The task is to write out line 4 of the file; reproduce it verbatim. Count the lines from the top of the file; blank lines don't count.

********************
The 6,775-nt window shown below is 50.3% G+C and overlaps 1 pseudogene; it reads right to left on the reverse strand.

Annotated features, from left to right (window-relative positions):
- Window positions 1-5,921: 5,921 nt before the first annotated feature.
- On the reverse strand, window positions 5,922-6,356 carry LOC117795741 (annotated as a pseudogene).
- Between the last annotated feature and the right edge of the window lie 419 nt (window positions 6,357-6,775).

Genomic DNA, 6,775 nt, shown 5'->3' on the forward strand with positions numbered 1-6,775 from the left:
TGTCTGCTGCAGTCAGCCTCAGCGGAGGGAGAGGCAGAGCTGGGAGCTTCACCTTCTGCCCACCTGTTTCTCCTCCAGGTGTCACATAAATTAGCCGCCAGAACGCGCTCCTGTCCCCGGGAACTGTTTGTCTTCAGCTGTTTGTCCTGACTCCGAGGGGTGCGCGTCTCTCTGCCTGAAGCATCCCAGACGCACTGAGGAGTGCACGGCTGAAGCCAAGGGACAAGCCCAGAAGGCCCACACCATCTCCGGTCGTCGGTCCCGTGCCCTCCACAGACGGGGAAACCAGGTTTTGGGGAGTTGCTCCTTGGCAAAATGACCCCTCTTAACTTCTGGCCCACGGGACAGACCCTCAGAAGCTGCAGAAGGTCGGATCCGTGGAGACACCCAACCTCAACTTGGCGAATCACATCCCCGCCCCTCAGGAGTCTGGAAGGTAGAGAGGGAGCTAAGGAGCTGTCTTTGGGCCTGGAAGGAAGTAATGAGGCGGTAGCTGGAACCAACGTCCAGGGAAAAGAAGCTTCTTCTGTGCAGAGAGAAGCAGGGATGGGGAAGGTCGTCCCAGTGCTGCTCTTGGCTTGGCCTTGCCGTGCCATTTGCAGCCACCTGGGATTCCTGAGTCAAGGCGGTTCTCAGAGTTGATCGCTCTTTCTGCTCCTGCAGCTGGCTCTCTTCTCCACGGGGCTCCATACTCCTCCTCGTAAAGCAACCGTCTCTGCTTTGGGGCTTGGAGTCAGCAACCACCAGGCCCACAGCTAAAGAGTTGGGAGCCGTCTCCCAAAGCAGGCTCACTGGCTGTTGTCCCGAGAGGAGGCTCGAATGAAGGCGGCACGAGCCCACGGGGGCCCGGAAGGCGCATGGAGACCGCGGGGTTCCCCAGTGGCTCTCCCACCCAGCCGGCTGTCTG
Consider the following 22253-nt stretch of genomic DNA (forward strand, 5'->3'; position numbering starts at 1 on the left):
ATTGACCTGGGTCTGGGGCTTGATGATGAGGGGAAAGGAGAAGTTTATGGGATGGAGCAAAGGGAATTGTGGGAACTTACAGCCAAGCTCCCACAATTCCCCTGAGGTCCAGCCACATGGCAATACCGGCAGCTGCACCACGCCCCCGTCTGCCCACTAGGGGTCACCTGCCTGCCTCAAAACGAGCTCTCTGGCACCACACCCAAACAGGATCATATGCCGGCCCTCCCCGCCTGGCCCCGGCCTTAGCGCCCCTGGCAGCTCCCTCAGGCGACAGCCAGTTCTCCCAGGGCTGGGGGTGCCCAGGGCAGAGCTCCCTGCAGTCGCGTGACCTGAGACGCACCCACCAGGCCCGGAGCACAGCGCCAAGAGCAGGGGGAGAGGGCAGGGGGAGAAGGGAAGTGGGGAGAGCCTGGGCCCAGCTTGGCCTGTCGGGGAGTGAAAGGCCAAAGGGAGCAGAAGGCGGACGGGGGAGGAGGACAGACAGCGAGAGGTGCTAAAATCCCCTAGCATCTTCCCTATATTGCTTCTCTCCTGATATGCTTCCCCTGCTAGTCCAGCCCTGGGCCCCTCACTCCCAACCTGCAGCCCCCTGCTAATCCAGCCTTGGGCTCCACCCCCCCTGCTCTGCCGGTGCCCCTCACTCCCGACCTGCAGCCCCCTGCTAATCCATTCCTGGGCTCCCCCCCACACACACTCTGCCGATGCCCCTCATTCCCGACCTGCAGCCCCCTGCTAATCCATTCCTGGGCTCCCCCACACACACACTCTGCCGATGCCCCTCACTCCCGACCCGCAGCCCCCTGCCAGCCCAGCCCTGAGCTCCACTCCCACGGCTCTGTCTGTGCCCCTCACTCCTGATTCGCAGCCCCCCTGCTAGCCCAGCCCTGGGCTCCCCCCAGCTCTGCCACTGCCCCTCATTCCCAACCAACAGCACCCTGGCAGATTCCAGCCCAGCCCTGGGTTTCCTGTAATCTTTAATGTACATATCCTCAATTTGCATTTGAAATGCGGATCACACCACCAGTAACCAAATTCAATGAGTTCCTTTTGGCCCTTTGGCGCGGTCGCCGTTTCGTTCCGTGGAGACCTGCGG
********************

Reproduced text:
- On the reverse strand, window positions 5,922-6,356 carry LOC117795741 (annotated as a pseudogene).